“You know,” Dar said, ponderingly, “they might have appeared sometime back, during the events preceding the catastrophe. These islands look to me quite well set, not raging and wobbly.”

“I hope you’re right; otherwise, the ground could be too hot for us to tread on,” he said. “Look at the steam rising from the sides of these hills, where the water touches them.”

“Of course, it’s probably still quite hot inside; but I hope the outside surface is cool enough.”

“However it is, we’ll have to be very careful.”

“But how are we going to get there?” Nim interrupted that exchange of speculations.

Nunez looked at her. “We’ll have to swim for it,” he said, quietly.

“I’m afraid. You know I’m such a poor swimmer!” she protested.

“We’ll float on the boards, the way you did when we arrived at the island — it’s a good way to save them, any way,” he added, rather severely, Dar thought. “Can you swim, Dar?”

“I can swim, as I did on the river.” She smiled slightly, carefully edging her memory away from the swimming parties she and Bard used to have in their youth. “It’s really one of those things your body never forgets.”

“Right,” he agreed.” The main thing, Nim, is not to be afraid; fear is the worst thing that can sometimes cause people to lose their heads, cause them to be overcome. You know you can rely on us to support you.” He hugged her as an encouragement. They turned to prepare themselves for the task.

The water was pleasant enough, cool but not too cold. Dar said, “You go ahead, Nune, look for any underwater rocks that may trip us; I shall come after you with Nim.”

She shrugged on the backpack, which they had stuffed with their outer garments and shoes, and the blanket on top. They were left barefoot with only their underwear on; after the rain, the air had become cool but not yet outright cold. Then she helped Nim lie on her stomach on one board, saying gently, “We have nothing to tie you to it, you know, Nim. You’ll have to hold tight to it.”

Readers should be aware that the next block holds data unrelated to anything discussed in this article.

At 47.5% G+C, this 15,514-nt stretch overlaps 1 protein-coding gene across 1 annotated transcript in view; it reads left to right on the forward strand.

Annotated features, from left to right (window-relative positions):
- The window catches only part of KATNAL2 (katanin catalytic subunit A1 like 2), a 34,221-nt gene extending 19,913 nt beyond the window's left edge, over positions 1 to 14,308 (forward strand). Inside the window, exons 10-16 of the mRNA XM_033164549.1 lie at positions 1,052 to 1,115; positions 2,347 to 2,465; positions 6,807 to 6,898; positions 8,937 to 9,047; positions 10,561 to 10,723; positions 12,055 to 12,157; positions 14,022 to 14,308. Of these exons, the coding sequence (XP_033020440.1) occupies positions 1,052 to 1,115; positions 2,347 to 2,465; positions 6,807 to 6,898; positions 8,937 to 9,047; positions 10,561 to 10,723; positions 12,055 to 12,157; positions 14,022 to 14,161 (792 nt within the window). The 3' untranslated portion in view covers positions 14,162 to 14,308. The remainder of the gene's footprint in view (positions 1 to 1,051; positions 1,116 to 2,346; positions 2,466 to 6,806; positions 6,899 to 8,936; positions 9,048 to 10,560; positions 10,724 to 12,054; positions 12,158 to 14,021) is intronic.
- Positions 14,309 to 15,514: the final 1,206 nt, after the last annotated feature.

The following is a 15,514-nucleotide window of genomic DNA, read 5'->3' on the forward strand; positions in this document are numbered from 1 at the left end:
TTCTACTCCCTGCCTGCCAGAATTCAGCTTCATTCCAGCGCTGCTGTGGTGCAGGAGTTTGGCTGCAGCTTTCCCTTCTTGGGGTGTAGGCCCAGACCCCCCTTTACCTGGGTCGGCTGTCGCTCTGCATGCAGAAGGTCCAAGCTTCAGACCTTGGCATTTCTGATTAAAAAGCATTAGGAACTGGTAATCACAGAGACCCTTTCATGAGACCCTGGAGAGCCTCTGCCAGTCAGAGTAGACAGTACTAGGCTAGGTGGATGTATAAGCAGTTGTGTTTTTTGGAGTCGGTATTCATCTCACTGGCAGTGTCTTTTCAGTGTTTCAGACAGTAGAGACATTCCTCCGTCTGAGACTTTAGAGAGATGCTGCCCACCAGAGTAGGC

She lay her own plank by Nim’s side, and Nunez put the third plank in the water. But he did not attach himself to it, wanting to be free in the water to do anything that he might find necessary. Dar gave Nim’s plank a push into deeper water, showing her how to use her hands and feet like paddles; she then started swimming beside her, pushing her own board ahead of her.

The going was not too hard at first. The lake around the island was easier to swim than the river, with its persistent, one-way flow. Nunez had gone on swiftly, then stopped and, wriggling his legs in the water to keep stable, waited for the women to catch up with him. Nim had some difficulty in keeping stable, and he came over to replace Dar in pushing her plank. After he straightened up Nim’s plank, he kept touching the girl, reassuring her, until she calmed down, synchronized the movements of her limbs and settled down to an even paddling of the plank. Dar, released to work with her own board, swam almost freely now, as Nunez was pushing Nim. The important thing was to keep going in as direct line as possible toward the nearest islet.

It was not too far off, and it did not take them long to reach it. Dar took hold of a jutting rock, which was obviously the foot of the mountain covered with water; having pulled herself and her plank up, she lay on top of the plank to rest. Nunez pushed Nim’s plank until it lay halfway on a tiny patch of land. There was no shore to speak of, and they thought it best for her to stay lying on the plank as Dar did. It swayed up and down on the ripples among the rocks, Nunez swimming around her with his feet touching underwater boulders from time to time. The girl rested her head sideways, holding tight to the board.

“How do you feel?” Dar asked. Her legs had slipped off her board, touching the mountain slope under water; it felt rough to her bare feet, and she thought it must be covered with cold lava.

“I’ll live,” Nim answered with clenched lips, her eyes closed and her legs held tight together on the board.

Nunez said, “We’d better move on, there’s nothing here for us.”

Desolation, indeed, described well what was actually an oversize rock. The ground outside the water was hard and jagged, and Dar, not wanting to try, was certain it was still warm. There had been no time yet for anything to grow there, nothing they could look for. She pulled her board from among the rocks, pushing it in front of her, continuing swimming toward the next islet. Nunez turned Nim’s board around, pushing it back into the lake and starting swimming behind it as before.

To be continued...

Copyright © 2004 by Tala Bar